3. Healthcare Operations: We may use or disclose, as needed, your protected health information for healthcare operations. These uses and disclosures are necessary to run Compleat KiDZ and make sure that all of our patients receive quality care. For example, we ma)'use protected health information to review our treatment and services and to evaluate the performance of our staff in caring for you. We may also combine protected health information about many patients to decide what additional services Compleat KiDZ should offer, what services are not needed, and whether certain new treatments are effective. We may also disclose information to doctors, nurses, technicians, medical students, and other personnel for review and learning purposes, we may remove information that identifies you from this set of protected health information so others may use it to study health care and health care delivery without learning the identities of specific patients.
We may share your protected health information with third party "business associates" that perform various activities (for example, billing or transcription services) for our practice. Whenever an arrangement between our practice and a business associate involves the use or disclosure of your protected health information, we will have a written contract that contains terms that will protect the privacy of your protected health information.
We may use and / or disclose protected health information to contact you to, remind you about an appointment you have for treatment or medical care.
We may use or disclose your protected health information, as necessary, to provide you with information about treatment alternatives or other health--related benefits and services that may be of interest to you. You may contact our Privacy Officer to request that these materials not be sent to you.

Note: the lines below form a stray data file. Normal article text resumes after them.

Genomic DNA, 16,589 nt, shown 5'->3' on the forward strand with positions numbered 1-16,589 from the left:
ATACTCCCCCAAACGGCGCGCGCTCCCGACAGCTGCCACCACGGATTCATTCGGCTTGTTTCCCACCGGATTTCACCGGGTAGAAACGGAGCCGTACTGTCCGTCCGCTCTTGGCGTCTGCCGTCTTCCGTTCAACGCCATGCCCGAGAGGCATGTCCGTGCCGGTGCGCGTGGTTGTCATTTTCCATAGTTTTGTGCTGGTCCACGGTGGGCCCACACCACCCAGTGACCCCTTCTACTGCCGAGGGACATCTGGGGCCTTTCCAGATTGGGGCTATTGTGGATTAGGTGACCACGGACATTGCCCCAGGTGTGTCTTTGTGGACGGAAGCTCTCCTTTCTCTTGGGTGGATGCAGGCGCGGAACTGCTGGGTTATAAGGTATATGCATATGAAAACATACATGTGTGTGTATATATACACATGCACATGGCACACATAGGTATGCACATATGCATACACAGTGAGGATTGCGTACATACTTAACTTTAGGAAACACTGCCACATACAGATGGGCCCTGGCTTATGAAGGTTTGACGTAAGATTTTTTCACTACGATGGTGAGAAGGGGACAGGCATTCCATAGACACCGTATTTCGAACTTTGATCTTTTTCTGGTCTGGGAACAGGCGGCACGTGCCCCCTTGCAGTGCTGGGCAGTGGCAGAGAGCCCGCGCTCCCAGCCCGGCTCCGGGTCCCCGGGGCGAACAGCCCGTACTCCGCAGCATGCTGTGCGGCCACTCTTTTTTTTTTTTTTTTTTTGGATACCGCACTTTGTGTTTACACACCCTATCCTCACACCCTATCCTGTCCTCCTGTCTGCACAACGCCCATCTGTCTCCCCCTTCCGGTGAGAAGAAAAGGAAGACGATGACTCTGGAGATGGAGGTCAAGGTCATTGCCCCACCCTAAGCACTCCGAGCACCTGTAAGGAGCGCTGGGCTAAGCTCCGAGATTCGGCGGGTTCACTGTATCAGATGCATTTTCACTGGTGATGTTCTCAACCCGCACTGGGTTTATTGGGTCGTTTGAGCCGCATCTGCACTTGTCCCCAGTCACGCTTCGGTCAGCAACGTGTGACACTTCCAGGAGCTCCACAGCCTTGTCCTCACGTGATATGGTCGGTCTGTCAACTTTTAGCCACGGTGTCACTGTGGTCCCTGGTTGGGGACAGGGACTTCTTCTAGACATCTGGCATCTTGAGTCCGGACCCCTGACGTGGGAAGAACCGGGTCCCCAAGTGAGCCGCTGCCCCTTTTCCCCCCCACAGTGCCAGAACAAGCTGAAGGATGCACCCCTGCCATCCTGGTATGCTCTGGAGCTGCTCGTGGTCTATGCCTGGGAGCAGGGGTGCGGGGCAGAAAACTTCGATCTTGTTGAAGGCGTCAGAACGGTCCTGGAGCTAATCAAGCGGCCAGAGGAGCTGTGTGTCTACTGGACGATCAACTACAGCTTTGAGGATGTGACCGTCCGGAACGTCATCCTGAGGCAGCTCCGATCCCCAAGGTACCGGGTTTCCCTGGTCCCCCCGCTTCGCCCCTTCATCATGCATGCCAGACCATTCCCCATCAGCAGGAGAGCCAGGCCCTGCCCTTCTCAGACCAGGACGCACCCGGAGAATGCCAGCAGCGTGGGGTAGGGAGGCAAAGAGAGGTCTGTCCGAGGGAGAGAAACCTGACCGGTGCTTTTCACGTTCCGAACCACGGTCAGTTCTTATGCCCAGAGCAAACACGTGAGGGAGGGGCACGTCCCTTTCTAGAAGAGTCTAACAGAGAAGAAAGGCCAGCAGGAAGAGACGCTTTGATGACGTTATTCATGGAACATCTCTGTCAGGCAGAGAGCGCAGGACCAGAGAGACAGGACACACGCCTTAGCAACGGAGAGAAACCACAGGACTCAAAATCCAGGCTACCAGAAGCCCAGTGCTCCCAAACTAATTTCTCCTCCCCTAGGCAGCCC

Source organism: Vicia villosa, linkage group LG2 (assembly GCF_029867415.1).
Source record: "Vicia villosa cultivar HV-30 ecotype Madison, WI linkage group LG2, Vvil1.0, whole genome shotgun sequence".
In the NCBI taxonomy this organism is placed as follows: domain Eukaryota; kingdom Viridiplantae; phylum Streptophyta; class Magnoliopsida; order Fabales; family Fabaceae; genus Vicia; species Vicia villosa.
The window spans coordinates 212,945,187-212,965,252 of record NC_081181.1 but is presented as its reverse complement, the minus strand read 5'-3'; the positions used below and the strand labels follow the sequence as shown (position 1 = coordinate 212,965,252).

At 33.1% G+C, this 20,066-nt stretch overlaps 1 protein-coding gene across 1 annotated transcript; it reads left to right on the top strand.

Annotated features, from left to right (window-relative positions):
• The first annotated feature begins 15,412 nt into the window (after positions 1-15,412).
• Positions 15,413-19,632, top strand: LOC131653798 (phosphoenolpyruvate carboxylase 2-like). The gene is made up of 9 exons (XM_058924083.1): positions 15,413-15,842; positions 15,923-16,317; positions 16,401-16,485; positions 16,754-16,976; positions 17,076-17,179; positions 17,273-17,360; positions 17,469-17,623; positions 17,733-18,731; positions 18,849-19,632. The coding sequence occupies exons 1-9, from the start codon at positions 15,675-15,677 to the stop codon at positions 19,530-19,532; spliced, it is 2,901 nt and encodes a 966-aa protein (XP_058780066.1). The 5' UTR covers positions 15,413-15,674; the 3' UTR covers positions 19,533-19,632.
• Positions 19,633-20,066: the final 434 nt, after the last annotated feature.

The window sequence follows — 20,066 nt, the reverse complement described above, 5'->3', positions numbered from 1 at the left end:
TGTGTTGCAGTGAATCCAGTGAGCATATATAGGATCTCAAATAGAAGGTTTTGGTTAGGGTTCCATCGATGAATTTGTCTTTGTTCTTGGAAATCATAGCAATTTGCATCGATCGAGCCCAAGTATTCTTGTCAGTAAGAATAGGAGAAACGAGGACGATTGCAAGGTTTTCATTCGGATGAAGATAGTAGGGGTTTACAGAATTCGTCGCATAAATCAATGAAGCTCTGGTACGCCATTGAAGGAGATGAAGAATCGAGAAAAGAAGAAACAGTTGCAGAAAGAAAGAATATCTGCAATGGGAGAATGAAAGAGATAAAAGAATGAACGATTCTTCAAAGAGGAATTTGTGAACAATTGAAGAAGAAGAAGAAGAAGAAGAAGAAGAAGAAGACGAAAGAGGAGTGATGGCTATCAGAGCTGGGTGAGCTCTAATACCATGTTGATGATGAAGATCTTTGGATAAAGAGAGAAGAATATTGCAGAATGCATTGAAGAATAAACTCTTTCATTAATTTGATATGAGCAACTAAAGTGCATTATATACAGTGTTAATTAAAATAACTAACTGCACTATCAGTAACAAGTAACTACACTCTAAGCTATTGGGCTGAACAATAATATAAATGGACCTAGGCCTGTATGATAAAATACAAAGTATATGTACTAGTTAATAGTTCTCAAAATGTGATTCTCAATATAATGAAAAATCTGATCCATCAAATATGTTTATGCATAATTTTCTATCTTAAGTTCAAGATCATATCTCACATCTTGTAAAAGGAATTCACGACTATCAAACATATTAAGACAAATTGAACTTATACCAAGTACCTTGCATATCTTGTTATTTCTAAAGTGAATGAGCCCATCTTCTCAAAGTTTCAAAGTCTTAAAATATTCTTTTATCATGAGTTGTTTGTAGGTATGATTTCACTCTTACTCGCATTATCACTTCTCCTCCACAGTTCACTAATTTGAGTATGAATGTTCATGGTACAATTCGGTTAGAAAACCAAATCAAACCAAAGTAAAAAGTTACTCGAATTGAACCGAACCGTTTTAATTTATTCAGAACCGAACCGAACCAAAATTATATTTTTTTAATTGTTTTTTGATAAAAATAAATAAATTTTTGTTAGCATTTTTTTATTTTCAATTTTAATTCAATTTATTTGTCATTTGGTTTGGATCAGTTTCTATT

4. Other Permitted and Required Uses and Disclosures That May Be Made Without Your Authorization or Opportunity to Agree and Object:
We may use or disclose your protected health information in the following situations without your authorization or providing you the opportunity to agree or object. These situations include:
(i) Required by Law: We may use or disclose your protected health information to the extent that the use or disclosure is required by law. The use or disclosure will be made in compliance with the law and will be limited d to the relevant requirements of the law. You will be notified, if required by law, of any such uses or disclosures.

(ii) Public Health: We may disclose your protected health information for public health activities and purposes to a public health authority that is permitted by law to collect or receive the information. For example, a disclosure may be made for the purpose of preventing or controlling disease, injury or disability.

(iii) Communicable Diseases: We may disclose your protected health information, if authorized by law, to a person who may have been exposed to a communicable disease or may otherwise be at risk of contracting or spreading the disease or condition.

(iv) Health Oversight: We may disclose protected health information to a health oversight agency for activities authorized by law, such as audits, investigations, and inspections. Oversight agencies seeking this information include government agencies t-rat oversee the health care system, government benefit programs, other government regulatory programs and civil rights laws.

(v) Abuse or Neglect: We may disclose your protected health information to a public health authority that is authorized by law to receive reports of child abuse or neglect. In addition, we may disclose your protected health information if we believe that you have been a victim of abuse, neglect or domestic violence to the governmental entity or agency authorized to receive such information. In this case, the disclosure will be made consistent with the requirements of applicable federal and state laws.

(vi) Legal Proceedings: We may disclose protected health information in the course of any judicial or administrative proceeding, in response to an order of a court or administrative tribunal (to the extent such disclosure is expressly authorized), or in certain conditions in response to a subpoena, discovery request or other lawful process.